You may remember WorldNetDaily columnist Michael Brown is an anti-gay, anti-transgender activist who pretends to have compassion for them while simultaneously mocking them. Well, he's at it again in his May 7 column, portraying self-proclaimed ex-gays as "the smallest, most rejected minority in our country":
Their numbers are very small, since they came out of a small community to start with. And it is only a small percentage of that small group who make a break with the rest of the LGBT community.
Most of them make that break because of their religious faith, often newly found. Others make the break simply because they no longer want to identify as gay or bi or trans. But for making that break, they pay a steep price.
They are mocked and maligned and bullied by the community they once called home.
They are told they do not exist. They are assured they will fail. Their motives are questioned. They are called liars and mercenaries. They are even mocked for being so small in number (even if they number in the thousands or tens of thousands, that represents the tiniest slice of the population).
All this simply because they want to lead a new life, because they do not embrace their same-sex attractions (or their gender confusion.)
Shouldn’t they be applauded for their courage? Shouldn’t they be lauded for doing what they feel is right?
Really now, what can possibly be wrong with a man wanting to be married to a woman, having natural children of his own? Why on earth should he be penalized for that?
What can possibly be wrong with a woman wanting to be at home in her own body? Why on earth should she be criticized for that?
And why is it that we put ex-gays and ex-trans individuals under such intense pressure? If they have one slip-up, they’re called phonies. If they still struggle with attractions or gender confusion, they are told they haven’t changed. But why?
Brown then demonstrates how little he understands about sexuality by likening being gay to alcoholism and addiction to pornography: "There are plenty of former alcoholics who fell off the wagon for a season, only to get back on track. Do we ridicule them, or empathize with them and show them compassion? Many of them identify as recovering alcoholics. Why can’t someone identify as a recovering homosexual?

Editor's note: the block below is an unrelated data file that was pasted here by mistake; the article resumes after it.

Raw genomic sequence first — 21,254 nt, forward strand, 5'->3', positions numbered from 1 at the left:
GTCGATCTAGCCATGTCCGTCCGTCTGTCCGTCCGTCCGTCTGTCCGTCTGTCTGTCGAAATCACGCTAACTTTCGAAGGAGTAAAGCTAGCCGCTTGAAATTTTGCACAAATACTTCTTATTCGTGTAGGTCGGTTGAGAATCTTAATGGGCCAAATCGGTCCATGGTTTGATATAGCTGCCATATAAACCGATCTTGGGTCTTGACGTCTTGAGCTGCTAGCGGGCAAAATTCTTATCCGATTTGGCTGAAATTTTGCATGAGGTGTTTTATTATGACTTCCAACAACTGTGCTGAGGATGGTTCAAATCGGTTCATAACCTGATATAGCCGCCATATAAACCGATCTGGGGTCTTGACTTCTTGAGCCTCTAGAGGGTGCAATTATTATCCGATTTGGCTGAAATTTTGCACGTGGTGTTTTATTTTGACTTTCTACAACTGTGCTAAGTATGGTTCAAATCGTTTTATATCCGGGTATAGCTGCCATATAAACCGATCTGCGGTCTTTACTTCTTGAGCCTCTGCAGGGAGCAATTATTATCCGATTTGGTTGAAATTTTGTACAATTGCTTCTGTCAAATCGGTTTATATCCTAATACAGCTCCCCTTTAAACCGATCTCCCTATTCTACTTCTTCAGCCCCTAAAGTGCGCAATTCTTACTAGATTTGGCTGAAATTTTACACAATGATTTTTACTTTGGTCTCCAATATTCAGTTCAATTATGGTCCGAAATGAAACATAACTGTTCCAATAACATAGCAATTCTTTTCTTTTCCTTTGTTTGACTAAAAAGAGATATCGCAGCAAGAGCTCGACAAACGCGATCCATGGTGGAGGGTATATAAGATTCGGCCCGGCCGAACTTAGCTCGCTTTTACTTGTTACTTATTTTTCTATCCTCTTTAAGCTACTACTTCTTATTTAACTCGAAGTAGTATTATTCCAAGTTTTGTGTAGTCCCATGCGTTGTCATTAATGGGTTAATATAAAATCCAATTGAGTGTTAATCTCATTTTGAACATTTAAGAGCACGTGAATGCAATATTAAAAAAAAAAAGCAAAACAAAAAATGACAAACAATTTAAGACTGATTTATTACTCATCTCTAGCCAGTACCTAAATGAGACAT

Brown then goes on to reveal his real reason for embracing ex-gays -- because they show that sexual preferences aren't immutable: "That’s why those who say, 'I used to be gay, but I’m free today' must be maligned. Their existence must be denied. Their ultimate failure must be assured. If change is possible – again, through divine intervention or through counseling or both – then the whole push for 'LGBT rights' can be questioned."
Which, of course, is the fallacy in Brown's activism -- he seems to not understand that people have the right to be who they are sexually. His implication is that if you can stop being gay, then you must stop being gay. He offers no evidence to support his claim that people who are gay are somehow not "free."
Brown laments that "the great majority of those who came out of homosexual practice and transgender identification simply want to live their lives," but he doesn't understand that the LGBT community want to do the same thing. He cares only that his version of Christianity gets imposed on everyone whether or not it violates their rights to live as they desire.
He concludes by doing more false likening of "homosexual behavior" -- a term that denies the existence of sexual orientation -- this time to lying, adultery and theft. That tells you how little regard he really has for people who live differently from him.